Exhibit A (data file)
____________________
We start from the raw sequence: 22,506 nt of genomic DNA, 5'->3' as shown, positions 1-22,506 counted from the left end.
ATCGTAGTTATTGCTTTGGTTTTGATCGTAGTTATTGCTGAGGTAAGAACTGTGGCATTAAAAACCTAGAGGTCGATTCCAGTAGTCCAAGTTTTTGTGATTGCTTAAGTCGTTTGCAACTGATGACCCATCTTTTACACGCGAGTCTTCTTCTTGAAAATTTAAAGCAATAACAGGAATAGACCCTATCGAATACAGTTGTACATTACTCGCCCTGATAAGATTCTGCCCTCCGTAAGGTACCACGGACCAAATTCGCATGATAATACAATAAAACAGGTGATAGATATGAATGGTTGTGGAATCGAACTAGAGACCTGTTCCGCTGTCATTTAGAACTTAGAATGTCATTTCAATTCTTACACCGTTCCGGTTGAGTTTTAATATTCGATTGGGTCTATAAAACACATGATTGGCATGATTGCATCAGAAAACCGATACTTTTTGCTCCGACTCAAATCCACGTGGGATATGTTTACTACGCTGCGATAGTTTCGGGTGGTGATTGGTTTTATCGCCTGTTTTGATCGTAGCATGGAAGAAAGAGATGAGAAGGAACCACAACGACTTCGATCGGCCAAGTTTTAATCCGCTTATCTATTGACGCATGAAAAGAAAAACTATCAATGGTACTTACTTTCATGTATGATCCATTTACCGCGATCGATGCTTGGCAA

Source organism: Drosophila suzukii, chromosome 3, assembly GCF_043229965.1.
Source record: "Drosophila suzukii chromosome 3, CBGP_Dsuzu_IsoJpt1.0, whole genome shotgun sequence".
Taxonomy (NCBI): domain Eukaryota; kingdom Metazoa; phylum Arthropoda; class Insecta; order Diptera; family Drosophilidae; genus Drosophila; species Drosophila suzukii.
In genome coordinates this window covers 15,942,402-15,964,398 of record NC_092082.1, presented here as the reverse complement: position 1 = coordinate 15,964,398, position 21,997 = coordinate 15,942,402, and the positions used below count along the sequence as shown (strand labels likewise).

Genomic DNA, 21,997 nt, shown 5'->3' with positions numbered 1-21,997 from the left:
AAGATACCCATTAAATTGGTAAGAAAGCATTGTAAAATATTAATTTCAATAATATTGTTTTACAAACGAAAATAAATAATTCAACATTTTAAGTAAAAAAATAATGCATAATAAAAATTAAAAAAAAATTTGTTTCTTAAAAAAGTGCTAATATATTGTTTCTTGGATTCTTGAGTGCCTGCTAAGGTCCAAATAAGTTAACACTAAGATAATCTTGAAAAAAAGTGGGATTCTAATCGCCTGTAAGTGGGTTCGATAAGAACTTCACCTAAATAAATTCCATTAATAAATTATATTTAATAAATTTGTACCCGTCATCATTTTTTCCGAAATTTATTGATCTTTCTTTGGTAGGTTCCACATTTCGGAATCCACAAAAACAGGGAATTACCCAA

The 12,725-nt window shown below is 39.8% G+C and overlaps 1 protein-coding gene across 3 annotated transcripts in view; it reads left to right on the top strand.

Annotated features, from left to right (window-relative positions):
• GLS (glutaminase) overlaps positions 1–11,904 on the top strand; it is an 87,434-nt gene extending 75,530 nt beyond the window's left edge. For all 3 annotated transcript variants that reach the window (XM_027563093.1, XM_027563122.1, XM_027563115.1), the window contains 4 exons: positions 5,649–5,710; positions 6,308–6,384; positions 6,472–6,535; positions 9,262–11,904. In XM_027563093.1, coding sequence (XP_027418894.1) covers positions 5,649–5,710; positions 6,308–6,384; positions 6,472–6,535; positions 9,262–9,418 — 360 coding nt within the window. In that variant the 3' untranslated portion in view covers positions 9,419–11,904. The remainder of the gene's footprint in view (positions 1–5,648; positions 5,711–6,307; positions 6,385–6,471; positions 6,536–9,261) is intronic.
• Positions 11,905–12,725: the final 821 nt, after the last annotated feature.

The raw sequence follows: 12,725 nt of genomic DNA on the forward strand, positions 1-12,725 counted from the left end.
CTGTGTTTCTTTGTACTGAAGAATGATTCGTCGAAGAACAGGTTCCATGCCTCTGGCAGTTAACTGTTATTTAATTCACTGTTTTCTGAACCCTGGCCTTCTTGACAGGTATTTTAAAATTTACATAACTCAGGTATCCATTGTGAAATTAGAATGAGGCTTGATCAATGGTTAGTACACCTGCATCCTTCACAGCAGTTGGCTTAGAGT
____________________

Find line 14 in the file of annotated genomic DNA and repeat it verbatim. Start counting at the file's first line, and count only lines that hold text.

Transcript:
CTGTGTTTCTTTGTACTGAAGAATGATTCGTCGAAGAACAGGTTCCATGCCTCTGGCAGTTAACTGTTATTTAATTCACTGTTTTCTGAACCCTGGCCTTCTTGACAGGTATTTTAAAATTTACATAACTCAGGTATCCATTGTGAAATTAGAATGAGGCTTGATCAATGGTTAGTACACCTGCATCCTTCACAGCAGTTGGCTTAGAGT